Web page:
Yeah, The LSW and RPK theres pictures. The Dutch Marines IIRC use the Diemaco version of the Colt LMG
About a 150 of them came with the Diemaco's we bought, they were given to the Marines, as they have only 2 infantry battalions. I believe Diemaco thought that if we liked them we would buy/equip the whole of the armed forces with them, we chose the minimi instead.
edit: The Dutch Marines currently deployed in Afghanistan use it there.
Well look at this version of the Colt Automatic rifle for the A1, why bother when you have M60?
Doctrinal Roles, that M16A1 version is the Browning Automatic Rifle role within the section.
The M-60 is a Platoon level asset used on a tripod firing along fixed lines in the defence, ala the Browning M1919A4 and on the bipod in Assaults, ala Browning M1919A6.
From FM 7-8 Infantry Platoon and Squad
Machine Guns. M60 (7.62-mm) machine guns are the platoon's primary weapons against a dismounted enemy. They provide a high volume of lethal, accurate fires to break up enemy assaults. They also provide limited effects against lightly armored vehicles and cause vehicle crews to button-up and operate with reduced effectiveness. Leaders position machine guns to--
Concentrate fires where they want to kill the enemy.
Fire across the platoon front.
Cover obstacles by fire.
Tie-in with adjacent units.
(1) The following definitions apply to the employment of machine guns.
(a) Grazing fire. Grazing fire occurs when the center of the cone of fire dots not rise more than 1 meter (about waist high) above the ground. When firing over level or uniformly sloping terrain, a maximum of 600 meters of grazing fire can be obtained.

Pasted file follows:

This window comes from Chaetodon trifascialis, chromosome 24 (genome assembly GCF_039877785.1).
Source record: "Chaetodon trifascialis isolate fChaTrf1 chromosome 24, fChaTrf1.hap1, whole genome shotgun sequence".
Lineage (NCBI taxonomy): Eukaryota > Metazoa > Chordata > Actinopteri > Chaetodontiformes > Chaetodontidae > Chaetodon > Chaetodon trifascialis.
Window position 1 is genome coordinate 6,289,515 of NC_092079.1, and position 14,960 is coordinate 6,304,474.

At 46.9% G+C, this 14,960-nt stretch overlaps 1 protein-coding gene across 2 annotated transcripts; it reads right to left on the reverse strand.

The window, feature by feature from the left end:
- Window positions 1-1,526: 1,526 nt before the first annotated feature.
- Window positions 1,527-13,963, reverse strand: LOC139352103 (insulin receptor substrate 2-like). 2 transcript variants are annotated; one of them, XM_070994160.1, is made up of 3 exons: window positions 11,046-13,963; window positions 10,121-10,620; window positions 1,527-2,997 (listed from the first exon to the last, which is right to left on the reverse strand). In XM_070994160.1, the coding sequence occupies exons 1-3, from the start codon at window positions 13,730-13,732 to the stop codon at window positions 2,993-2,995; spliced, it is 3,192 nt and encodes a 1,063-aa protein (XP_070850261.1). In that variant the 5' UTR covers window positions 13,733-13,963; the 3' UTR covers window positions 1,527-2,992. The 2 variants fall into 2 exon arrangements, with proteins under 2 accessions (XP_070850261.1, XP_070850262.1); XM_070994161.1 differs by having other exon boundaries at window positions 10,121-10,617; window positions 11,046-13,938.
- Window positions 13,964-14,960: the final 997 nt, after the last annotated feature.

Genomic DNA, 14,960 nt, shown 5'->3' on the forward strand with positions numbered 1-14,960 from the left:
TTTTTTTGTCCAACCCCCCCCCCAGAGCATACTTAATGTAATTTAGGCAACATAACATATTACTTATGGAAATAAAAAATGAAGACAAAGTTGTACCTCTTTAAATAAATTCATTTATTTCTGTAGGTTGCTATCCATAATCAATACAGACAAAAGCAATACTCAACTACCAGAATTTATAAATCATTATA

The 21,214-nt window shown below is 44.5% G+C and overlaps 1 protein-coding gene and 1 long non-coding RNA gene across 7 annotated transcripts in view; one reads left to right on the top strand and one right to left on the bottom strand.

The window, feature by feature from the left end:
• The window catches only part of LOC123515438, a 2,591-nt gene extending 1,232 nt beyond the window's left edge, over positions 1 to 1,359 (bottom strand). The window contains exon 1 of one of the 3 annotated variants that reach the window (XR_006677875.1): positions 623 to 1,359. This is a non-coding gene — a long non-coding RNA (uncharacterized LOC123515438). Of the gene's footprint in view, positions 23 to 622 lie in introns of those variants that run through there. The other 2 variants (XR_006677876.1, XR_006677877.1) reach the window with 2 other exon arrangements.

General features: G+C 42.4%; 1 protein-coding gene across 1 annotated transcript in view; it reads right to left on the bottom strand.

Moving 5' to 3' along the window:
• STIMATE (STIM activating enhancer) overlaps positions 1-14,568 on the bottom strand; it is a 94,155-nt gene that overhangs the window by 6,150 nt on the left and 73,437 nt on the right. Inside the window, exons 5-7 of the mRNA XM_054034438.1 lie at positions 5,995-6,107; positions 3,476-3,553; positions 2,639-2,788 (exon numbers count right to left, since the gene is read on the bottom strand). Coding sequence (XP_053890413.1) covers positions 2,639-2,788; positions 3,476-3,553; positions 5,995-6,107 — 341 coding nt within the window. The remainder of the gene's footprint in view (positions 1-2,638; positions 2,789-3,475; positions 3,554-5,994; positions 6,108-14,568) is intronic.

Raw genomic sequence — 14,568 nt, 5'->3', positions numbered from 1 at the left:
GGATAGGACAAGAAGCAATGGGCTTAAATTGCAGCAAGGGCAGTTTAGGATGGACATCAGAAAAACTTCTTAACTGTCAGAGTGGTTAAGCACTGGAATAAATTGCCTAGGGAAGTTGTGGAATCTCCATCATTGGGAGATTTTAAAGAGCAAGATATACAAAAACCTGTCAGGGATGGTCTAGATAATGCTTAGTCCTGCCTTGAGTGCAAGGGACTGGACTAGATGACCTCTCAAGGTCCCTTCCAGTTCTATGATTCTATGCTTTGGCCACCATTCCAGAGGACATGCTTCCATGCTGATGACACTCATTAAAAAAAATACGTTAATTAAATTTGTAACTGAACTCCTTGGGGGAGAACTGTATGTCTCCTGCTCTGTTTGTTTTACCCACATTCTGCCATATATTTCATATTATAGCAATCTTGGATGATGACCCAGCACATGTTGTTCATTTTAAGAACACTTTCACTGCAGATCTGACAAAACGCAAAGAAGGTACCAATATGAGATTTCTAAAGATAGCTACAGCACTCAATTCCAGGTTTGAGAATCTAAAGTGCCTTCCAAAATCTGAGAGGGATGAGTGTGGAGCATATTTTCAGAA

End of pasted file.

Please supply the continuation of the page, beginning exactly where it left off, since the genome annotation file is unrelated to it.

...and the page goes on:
(b) Dead space. Dead space is an area within the maximum effective range of a weapon, surveillance device, or observer that cannot be covered by fire and observation from a given position because of intervening obstacles, the nature of the ground, the characteristics of the trajectory, or the limitations of the pointing capabilities of the systems. The platoon covers dead space with another direct fire weapon, M203 fire, indirect fires, or mines (command-detonated Claymores). Additionally, the platoon leader should attempt to tic-in obstacles (wire and mines) and fires to cover dead space. He may also position OPs to observe dead space for another position.
(c) Final protective line. A final protective line (FPL) is a predetermined line along which grazing fire is placed to stop an enemy assault. Where terrain allows, the platoon leader assigns a machine gun an FPL. Once in position, one soldier from the machine gun team walks the FPL to identify both dead space and grazing fire along its length
(d) Principle direction of fire. A principle direction of fire (PDF) is a priority direction of fire assigned to cover an area which provides good fields of fire or has a likely avenue of approach. It is also used to provide mutual support to an adjacent unit. Guns are laid on the PDF if an FPL cannot be assigned due to terrain. If a PDF is assigned and other targets are not being engaged, guns are laid on the PDF. (2) Each gun is given a primary and secondary sector of fire. Their sectors of fire should overlap each other and those of adjacent platoons. A gunner fires in his secondary sector only if there are no targets in his primary sector, or when ordered to do so. Each gun's primary sector includes an FPL or a PDF The gun is laid on the FPL or PDF unless engaging other targets. When FPFs are called for, the gunner shifts to and engages on the FPL or PDF
Well, what about actual combat pictures? Pretty sure RPK74 is used in Chechnya, but L86 LSW in Afghanistan and Iraq? Don't think so
Colt automatic rifle and LSW weren't used in the military in actual warfare
Forget the name of the place in Africa where some Royal Marines got kidnapped or something (pretty hazy for me, I was fairly young when it happened) but I remember seeing pictures of British Forces using the L86 (?) there.